UPDATE Oct. 25, 2019: The Department of Public Health has now confirmed 130 patients were affected by the Laguna Honda Hospital abuse scandal. An updated story is here.
A health official testified Wednesday before a Board of Supervisors committee hearing that the number of patients impacted by the abuse scandal at Laguna Honda Hospital had grown from 23 to 130, but a hospital spokesperson told the San Francisco Examiner Thursday that was a misstatement.
Troy Williams, the chief quality officer for Zuckerberg San Francisco General Hospital, told the Board of Supervisors Government Audit and Oversight Committee Wednesday that forensic analysis of cell-phones used by former staff at Laguna Honda Hospital who are alleged to have abused patients had unearthed more evidence.
He said that evidence, which includes photographs, was turned over on a rolling basis to the California Department of Public Health, which is investigating the patient abuse. “As a result of the new reports, there are approximately 130 residents involved,” Williams told the committee.
But Brent Andrew, a spokesperson for Laguna Honda Hospital, said in an email Thursday to the San Francisco Examiner that Williams “misspoke” and that Williams should have said there were 130 incidents, not residents.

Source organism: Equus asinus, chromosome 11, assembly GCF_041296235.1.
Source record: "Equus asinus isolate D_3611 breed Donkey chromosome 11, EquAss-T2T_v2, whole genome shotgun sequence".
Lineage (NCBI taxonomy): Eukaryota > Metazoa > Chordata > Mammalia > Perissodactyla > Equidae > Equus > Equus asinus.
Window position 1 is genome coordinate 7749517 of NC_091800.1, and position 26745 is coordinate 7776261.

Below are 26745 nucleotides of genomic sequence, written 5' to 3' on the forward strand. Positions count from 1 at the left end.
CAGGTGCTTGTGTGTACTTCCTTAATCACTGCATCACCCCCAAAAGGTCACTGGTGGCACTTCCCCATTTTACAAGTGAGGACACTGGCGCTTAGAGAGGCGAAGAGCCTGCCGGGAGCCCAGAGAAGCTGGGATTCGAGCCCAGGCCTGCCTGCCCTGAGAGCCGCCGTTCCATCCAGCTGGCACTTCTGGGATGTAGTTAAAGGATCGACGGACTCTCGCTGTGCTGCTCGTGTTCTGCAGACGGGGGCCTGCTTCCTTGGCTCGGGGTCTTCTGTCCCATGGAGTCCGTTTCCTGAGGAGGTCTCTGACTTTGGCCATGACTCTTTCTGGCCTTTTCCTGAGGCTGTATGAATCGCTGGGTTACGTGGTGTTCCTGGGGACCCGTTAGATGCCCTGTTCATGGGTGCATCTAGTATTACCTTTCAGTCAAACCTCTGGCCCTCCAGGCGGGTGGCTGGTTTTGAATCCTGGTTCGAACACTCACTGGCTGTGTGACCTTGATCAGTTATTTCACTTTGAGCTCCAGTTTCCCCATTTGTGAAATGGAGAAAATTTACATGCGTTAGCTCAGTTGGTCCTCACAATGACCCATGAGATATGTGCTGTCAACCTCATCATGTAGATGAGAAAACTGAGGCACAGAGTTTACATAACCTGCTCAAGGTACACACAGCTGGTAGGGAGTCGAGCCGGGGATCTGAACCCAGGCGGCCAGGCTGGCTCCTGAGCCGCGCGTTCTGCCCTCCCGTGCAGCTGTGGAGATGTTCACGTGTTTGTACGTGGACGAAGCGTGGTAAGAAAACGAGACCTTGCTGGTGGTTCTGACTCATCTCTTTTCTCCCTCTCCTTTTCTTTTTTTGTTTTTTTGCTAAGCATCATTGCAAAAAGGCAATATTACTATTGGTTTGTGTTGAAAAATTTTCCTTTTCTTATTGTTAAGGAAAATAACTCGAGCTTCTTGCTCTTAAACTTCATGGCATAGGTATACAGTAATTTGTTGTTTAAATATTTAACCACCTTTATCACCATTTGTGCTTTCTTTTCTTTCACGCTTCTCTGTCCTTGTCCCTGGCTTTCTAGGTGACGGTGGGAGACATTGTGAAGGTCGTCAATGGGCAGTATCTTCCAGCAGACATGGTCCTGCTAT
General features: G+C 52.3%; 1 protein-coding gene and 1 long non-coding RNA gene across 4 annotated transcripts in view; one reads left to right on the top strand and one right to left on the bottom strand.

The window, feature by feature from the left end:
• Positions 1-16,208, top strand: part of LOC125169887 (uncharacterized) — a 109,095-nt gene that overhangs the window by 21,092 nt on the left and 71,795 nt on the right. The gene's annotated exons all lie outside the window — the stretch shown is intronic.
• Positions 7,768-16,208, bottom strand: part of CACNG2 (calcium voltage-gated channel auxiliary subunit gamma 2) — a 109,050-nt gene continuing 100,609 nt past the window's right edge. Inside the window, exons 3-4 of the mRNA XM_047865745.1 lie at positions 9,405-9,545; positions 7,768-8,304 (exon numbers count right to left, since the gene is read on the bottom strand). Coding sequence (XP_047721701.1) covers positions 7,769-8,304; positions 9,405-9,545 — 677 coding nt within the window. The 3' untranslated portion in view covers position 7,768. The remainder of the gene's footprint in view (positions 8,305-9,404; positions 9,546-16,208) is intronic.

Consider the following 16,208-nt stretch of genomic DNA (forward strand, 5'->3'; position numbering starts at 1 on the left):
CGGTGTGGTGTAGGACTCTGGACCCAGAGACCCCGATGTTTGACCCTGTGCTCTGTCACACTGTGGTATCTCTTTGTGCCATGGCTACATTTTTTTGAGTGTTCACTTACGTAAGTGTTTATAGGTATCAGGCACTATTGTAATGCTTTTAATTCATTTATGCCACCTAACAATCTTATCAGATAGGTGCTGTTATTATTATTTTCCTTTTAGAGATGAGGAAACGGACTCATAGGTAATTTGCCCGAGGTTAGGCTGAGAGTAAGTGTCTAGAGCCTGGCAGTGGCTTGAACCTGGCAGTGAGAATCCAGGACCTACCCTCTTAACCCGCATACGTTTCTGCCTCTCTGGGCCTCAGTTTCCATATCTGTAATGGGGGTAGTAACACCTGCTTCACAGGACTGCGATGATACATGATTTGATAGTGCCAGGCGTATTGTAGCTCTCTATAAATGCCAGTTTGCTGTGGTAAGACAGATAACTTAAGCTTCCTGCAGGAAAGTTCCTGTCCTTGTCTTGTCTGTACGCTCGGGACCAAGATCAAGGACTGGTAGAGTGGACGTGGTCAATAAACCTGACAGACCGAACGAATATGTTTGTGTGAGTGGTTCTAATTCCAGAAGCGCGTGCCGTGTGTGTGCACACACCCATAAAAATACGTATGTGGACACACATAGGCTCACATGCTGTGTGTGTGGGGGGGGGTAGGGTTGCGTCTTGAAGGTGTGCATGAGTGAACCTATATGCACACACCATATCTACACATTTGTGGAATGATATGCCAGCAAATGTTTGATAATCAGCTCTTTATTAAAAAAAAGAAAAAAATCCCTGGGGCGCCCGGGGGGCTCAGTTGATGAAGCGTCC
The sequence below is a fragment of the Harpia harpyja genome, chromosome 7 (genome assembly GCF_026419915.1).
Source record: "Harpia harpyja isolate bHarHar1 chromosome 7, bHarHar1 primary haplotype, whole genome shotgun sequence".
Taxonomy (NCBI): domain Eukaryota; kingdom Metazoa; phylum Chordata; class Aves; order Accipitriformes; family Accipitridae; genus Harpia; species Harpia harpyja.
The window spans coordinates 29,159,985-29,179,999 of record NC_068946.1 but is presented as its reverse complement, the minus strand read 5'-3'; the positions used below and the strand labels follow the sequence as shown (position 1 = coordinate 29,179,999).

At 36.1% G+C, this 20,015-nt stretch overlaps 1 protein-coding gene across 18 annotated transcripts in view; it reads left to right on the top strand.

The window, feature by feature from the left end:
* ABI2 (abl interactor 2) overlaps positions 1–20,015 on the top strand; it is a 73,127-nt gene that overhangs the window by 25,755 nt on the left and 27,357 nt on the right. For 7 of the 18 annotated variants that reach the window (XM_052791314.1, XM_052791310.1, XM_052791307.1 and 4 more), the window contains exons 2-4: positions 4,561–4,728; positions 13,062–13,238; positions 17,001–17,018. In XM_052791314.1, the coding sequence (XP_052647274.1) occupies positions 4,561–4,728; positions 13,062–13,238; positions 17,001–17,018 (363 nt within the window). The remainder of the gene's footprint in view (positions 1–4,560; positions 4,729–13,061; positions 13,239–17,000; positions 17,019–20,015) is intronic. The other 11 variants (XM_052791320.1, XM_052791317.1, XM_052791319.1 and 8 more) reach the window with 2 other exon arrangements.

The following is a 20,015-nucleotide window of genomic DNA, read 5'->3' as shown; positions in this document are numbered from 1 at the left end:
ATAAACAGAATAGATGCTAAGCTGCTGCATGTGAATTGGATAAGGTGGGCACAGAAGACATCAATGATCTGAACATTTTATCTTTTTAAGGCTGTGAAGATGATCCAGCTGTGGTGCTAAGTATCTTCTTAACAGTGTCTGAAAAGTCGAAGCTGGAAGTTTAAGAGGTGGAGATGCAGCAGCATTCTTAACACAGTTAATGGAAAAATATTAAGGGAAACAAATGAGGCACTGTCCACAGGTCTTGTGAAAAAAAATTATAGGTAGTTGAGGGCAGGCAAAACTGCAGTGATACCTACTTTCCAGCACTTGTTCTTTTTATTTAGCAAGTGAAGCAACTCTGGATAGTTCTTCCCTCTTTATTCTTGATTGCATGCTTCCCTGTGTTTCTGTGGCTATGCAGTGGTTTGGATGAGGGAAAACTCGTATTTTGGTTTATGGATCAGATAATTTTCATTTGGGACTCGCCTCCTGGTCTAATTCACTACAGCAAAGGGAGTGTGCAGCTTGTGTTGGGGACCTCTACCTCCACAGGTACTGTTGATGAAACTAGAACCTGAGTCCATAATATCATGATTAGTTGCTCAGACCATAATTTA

In June, The City announced the abuse impacted 23 patients at Laguna Honda, a 780-bed skilled-nursing facility overseen by the Department of Public Health.
“Investigations since the June 28 public announcement have uncovered 130 incidents at Laguna Honda Hospital,” Andrew said in a statement to the Examiner. “Testimony at yesterday’s Board of Supervisors committee hearing erroneously cited 130 patients involved, not the number of incidents of privacy or other violations of patient rights.”
Andrew said that it’s not clear how many more patients could be impacted.
“In June, we reported that 23 patients were involved in these incidents,” Andrew said in an email. “As a result of investigations, additional evidence has been discovered, which could involve several additional patients. Some patients cannot be conclusively identified by the photographic evidence.”
Of the 23 patients announced in June, 19 were the subject of privacy breaches, seven sustained some form of sexual, physical or psychological abuse, and five were abused from drugging, known as “chemical restraints.” The incidents don’t add up to 23, since some patients were subjected to more than one form of abuse. The sexual abuse isn’t physical assault but nude photos.
The 130 incidents are largely related to apparent violations of patient privacy rights, such as appearing in the background of a photo, according to Andrew.